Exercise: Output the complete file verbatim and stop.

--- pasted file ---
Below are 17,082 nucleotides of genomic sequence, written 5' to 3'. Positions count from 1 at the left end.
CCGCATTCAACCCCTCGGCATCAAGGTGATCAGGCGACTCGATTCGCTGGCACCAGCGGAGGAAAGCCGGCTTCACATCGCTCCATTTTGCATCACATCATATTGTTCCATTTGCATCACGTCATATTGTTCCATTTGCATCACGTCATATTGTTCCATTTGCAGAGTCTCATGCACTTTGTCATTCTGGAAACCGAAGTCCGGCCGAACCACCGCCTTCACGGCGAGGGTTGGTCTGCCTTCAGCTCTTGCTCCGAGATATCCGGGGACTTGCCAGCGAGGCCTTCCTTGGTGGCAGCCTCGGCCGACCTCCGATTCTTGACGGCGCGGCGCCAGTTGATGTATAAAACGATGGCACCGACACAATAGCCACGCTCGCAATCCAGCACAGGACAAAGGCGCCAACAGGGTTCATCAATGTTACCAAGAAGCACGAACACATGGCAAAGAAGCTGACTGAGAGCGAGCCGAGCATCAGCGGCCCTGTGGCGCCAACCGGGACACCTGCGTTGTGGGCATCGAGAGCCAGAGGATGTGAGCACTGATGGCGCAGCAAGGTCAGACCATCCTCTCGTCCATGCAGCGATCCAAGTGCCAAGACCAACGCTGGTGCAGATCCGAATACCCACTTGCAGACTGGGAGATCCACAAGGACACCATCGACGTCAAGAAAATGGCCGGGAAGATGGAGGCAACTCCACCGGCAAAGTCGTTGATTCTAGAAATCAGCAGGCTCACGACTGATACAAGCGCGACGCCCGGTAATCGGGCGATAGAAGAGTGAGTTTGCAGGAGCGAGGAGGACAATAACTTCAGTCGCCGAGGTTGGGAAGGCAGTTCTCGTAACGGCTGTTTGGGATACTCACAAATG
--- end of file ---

Below are 17,082 nucleotides of genomic sequence, written 5' to 3'. Positions count from 1 at the left end.
CCGCATTCAACCCCTCGGCATCAAGGTGATCAGGCGACTCGATTCGCTGGCACCAGCGGAGGAAAGCCGGCTTCACATCGCTCCATTTTGCATCACATCATATTGTTCCATTTGCATCACGTCATATTGTTCCATTTGCATCACGTCATATTGTTCCATTTGCAGAGTCTCATGCACTTTGTCATTCTGGAAACCGAAGTCCGGCCGAACCACCGCCTTCACGGCGAGGGTTGGTCTGCCTTCAGCTCTTGCTCCGAGATATCCGGGGACTTGCCAGCGAGGCCTTCCTTGGTGGCAGCCTCGGCCGACCTCCGATTCTTGACGGCGCGGCGCCAGTTGATGTATAAAACGATGGCACCGACACAATAGCCACGCTCGCAATCCAGCACAGGACAAAGGCGCCAACAGGGTTCATCAATGTTACCAAGAAGCACGAACACATGGCAAAGAAGCTGACTGAGAGCGAGCCGAGCATCAGCGGCCCTGTGGCGCCAACCGGGACACCTGCGTTGTGGGCATCGAGAGCCAGAGGATGTGAGCACTGATGGCGCAGCAAGGTCAGACCATCCTCTCGTCCATGCAGCGATCCAAGTGCCAAGACCAACGCTGGTGCAGATCCGAATACCCACTTGCAGACTGGGAGATCCACAAGGACACCATCGACGTCAAGAAAATGGCCGGGAAGATGGAGGCAACTCCACCGGCAAAGTCGTTGATTCTAGAAATCAGCAGGCTCACGACTGATACAAGCGCGACGCCCGGTAATCGGGCGATAGAAGAGTGAGTTTGCAGGAGCGAGGAGGACAATAACTTCAGTCGCCGAGGTTGGGAAGGCAGTTCTCGTAACGGCTGTTTGGGATACTCACAAATG